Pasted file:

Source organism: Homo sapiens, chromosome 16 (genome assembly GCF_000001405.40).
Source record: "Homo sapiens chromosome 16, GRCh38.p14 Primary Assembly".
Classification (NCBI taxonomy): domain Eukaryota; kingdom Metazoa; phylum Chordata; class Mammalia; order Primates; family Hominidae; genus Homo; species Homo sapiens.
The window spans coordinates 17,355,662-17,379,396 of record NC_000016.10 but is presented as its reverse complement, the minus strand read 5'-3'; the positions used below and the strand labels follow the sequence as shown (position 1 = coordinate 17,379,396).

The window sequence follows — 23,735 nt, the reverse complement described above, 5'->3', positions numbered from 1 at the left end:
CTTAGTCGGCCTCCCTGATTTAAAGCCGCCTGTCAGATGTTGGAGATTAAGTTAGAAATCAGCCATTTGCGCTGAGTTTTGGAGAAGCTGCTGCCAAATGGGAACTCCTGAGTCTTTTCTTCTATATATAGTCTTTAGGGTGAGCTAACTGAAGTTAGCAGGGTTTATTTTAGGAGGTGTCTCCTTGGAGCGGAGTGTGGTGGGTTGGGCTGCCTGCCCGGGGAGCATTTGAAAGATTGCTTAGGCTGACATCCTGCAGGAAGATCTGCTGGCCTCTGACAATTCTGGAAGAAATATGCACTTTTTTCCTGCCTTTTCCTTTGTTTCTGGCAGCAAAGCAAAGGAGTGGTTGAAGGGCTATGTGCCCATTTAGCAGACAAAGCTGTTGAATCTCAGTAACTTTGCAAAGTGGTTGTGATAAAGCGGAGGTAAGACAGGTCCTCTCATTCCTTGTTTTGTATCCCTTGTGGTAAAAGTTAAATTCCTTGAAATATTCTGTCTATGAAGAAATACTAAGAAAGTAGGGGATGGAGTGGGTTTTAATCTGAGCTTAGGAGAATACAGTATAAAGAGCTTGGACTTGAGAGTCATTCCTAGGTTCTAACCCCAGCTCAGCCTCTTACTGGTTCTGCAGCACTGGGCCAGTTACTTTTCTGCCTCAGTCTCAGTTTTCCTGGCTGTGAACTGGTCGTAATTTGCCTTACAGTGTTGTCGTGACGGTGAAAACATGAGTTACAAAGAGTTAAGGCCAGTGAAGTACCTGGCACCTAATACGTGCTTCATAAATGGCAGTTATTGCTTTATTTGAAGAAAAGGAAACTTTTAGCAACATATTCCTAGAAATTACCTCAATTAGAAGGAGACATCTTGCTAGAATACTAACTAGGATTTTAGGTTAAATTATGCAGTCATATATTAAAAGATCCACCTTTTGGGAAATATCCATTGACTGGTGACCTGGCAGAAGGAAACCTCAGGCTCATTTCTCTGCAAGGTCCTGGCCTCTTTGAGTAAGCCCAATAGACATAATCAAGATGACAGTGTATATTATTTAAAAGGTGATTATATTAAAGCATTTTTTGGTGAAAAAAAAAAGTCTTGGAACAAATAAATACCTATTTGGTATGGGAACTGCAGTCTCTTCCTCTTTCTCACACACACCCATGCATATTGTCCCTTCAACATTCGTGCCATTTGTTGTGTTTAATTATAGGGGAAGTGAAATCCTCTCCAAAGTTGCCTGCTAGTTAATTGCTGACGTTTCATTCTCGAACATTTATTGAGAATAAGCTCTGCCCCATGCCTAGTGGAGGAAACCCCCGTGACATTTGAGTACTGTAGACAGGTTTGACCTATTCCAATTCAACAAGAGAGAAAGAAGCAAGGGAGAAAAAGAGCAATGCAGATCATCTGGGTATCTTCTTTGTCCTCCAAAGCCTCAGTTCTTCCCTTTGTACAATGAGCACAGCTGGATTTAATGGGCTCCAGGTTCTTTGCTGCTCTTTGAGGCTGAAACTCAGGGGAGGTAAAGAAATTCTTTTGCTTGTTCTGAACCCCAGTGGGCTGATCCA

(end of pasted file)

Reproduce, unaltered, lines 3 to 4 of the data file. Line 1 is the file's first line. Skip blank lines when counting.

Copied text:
Classification (NCBI taxonomy): domain Eukaryota; kingdom Metazoa; phylum Chordata; class Mammalia; order Primates; family Hominidae; genus Homo; species Homo sapiens.
The window spans coordinates 17,355,662-17,379,396 of record NC_000016.10 but is presented as its reverse complement, the minus strand read 5'-3'; the positions used below and the strand labels follow the sequence as shown (position 1 = coordinate 17,379,396).